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Energy and War: Every Solar Panel's Step Closer to Peace


December 11 , 2021
By Mikael Alemu ( Mikael Alemu is the co-founder and CEO of ’10 Green Gigawatt for Ethiopia.’ He can be reached at @mikael_alemu. )


Without adequate energy supply, there is no sustainable economic development, leaving many youths unemployed. The road to a long-lasting peace has solar panels installed on both sides of it, at every junction and on the roof of every community hall, school and factory shed, writes Mikael Alemu (@mikael_alemu), co-founder and CEO of ’10 Green Gigawatt for Ethiopia.’


One may argue that war is the natural state of Homo Sapiens. This thought is too sad, simple, and ignorant. A well-known German political economist has written that wars are a product of a fundamental class struggle, and every armed conflict is an extension of economic conflict between workers and capitalists. Almost a hundred million people have died because of this bearded man, so he must know a thing or two about war.

Most African wars are caused by ambitions and fueled by unemployment, poverty, and inequality. Electrical energy does not light ambitions, but lack of it is a reason for everything else. No energy means fewer good jobs as we need energy to power machines, and we need machines to bring value and we must add value to be paid. No electricity means lacking education and healthcare as we need lights and boilers and cold storage to execute even the simplest of medical procedures. No energy means inadequate information diffusion as our TVs and phones need electricity to work. All of this together means a bleak future as there is not much to look forward to without education, healthcare and information.

Every second, Ethiopians live without electricity and half of those who are formally considered to have access to it are not using it because it is unreliable. The extreme energy poverty of Ethiopia makes our country ripe for conflict as there is a large supply of jobless youth with a bleak future. An obvious solution is to build an energy-abundant Ethiopia, and we do not need to import oil or coal to achieve this. We have abundant sun, engineering talent, and global experience to launch an energy revolution.

Today, Ethiopia has less than five gigawatts of electrical energy generation installed, and the average Ethiopian consumes only 130Kwh of electricity a year. Compare this to Sudan (395), Algeria (1,727), Vietnam (2,745), South Africa (3,795), China (5,297), Russia (7,026), or Canada (16,648). We might not be able to reach the level of energy generation of the oil-rich Canada. Still, I can hardly see why Ethiopia should not aspire to get to the energy supply level of the small Asian tiger called Vietnam.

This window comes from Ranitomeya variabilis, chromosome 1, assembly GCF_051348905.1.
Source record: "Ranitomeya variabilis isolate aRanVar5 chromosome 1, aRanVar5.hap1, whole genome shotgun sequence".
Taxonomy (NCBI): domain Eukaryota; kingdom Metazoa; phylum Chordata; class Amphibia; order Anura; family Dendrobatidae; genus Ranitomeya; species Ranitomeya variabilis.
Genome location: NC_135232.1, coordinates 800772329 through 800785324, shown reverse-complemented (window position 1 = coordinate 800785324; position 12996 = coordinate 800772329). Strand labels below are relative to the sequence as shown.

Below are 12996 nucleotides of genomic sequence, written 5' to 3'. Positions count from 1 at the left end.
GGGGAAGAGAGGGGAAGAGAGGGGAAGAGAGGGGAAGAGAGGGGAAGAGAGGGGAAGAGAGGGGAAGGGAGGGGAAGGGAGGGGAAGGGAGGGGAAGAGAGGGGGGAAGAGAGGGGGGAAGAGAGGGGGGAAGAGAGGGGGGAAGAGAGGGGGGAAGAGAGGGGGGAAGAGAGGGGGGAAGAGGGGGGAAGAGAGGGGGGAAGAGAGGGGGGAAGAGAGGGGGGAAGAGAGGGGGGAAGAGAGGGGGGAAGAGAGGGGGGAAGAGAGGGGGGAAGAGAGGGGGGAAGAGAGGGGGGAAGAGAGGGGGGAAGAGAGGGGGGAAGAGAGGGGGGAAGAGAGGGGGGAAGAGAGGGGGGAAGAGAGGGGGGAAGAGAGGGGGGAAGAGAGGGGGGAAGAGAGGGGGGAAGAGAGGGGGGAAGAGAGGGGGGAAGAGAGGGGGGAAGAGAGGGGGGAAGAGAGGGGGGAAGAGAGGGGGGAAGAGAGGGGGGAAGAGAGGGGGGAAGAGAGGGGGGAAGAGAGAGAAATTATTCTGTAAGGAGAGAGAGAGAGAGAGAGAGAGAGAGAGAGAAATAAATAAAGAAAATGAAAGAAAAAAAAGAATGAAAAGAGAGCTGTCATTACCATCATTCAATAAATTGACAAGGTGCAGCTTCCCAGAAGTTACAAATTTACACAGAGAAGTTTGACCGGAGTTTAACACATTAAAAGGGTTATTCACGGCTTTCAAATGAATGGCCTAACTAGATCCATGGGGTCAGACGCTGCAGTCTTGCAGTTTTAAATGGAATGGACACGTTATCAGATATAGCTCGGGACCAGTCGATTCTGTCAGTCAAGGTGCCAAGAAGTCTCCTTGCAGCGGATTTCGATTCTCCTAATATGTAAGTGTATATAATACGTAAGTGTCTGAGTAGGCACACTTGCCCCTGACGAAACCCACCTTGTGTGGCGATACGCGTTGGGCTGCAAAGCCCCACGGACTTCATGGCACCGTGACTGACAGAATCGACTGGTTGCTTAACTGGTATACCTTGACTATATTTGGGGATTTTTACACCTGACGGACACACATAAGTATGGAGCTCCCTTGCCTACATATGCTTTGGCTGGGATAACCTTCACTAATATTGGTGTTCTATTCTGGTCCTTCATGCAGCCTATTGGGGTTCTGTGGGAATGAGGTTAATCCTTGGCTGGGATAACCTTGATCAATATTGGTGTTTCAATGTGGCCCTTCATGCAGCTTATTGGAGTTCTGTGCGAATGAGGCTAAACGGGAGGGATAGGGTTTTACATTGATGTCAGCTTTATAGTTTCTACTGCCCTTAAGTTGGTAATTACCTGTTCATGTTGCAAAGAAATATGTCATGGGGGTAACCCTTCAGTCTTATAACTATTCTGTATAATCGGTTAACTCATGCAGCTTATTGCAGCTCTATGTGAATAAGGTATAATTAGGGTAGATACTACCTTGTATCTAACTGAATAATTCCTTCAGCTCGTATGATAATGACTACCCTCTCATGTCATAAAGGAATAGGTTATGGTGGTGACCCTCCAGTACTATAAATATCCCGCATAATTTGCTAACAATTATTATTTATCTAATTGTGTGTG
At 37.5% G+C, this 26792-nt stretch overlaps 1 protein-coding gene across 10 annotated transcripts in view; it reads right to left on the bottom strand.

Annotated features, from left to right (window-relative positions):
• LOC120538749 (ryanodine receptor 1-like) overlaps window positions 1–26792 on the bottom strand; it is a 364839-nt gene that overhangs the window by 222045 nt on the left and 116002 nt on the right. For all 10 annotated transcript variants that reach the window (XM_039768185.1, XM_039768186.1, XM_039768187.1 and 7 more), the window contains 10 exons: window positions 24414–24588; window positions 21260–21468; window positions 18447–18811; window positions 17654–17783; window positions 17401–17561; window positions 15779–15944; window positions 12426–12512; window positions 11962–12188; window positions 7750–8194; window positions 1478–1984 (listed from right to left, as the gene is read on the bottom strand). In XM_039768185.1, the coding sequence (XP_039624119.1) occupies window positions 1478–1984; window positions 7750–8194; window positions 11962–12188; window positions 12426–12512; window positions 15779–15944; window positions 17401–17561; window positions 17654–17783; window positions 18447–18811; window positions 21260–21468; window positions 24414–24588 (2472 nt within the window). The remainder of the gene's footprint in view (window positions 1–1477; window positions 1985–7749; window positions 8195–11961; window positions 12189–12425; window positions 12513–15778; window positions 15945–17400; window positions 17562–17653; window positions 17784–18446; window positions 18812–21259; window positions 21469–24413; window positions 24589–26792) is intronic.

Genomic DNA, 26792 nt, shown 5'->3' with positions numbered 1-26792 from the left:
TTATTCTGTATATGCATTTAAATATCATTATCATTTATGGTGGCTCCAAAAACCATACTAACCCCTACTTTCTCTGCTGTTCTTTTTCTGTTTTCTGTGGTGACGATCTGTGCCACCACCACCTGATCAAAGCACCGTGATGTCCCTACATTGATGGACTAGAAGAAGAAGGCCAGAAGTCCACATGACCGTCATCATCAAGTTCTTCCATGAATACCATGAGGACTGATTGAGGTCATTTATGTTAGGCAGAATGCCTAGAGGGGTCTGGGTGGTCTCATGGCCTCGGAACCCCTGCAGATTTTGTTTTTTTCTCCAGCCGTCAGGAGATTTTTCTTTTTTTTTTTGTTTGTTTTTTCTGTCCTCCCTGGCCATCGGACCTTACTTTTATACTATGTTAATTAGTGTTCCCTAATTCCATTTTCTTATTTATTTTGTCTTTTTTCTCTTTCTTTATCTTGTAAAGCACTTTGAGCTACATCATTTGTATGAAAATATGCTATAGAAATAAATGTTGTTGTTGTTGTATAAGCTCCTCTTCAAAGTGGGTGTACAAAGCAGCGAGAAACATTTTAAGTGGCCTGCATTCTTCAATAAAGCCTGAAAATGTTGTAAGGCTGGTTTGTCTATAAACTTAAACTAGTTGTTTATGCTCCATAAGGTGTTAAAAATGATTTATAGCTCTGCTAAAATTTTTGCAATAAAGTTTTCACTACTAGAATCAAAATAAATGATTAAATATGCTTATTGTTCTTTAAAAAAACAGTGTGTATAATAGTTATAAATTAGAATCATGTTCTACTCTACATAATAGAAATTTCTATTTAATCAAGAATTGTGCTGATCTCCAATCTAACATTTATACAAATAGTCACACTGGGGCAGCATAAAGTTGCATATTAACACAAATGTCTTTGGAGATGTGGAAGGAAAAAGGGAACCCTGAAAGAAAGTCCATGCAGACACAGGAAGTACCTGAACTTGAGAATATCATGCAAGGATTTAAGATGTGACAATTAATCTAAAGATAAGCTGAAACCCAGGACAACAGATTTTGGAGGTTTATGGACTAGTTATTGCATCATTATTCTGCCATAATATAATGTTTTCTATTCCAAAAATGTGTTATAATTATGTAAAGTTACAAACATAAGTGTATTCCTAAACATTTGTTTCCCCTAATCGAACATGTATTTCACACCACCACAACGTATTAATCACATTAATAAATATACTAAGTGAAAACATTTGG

Vietnam – population of 96 million – has 56 gigawatts of generation installed (plus 13 gigawatts imported), with a quarter of that coming from solar energy and over a third from hydroelectric power. All of the country’s districts are connected to electricity, with 98.7pc of rural households having access to electric power. In five to seven years, Vietnam plans to increase the generation capacity to 60 gigawatts.

Vietnam is not Switzerland or Canada. It had been colonised by the West for almost a century and experienced very turbulent 60s, 70s, and 80s, including an infamous war with the United States. On the other hand, Vietnam’s economy is growing very fast (at eight percent annually). New energy-intensive industries (a quarter of the labour force) are developing fast, and the agriculture sector is getting more advanced each year. There are many reasons why we would want to follow their lead.

To reach those levels, Ethiopia must add another 81.2 gigawatts to its five gigawatts of energy generation. This goal may seem unattainable, but it is not. Ethiopia has enough sunlight to produce several times more power than it will ever need. Ethiopian highlands enjoy mild temperatures and radiant sun – an ideal combination for the photovoltaic process.

About 260 gigawatts of renewable energy generation were built in 2020 globally, according to the International Renewable Energy Association's annual report. Ethiopia represents 1.5pc of the world’s population. If we build 1.5pc of the world’s energy generation every year (four gigawatts a year), we will bridge the gap between us and Vietnam in a mere two decades.

We must build many gigawatts of energy generation every year as we do not have another way out of our conflicts, poverty and inequality. The only way to uplift a depressed post-war population is by providing means for the economic development of every region, including those affected by war. The road to a long-lasting peace has solar panels installed on both sides of it, at every junction and on the roof of every community hall, every school, and every factory shed.

Let us join efforts in implementing this bold vision.



PUBLISHED ON Dec 11,2021 [ VOL 22 , NO 1128]



Mikael Alemu is the co-founder and CEO of ’10 Green Gigawatt for Ethiopia.’ He can be reached at @mikael_alemu.





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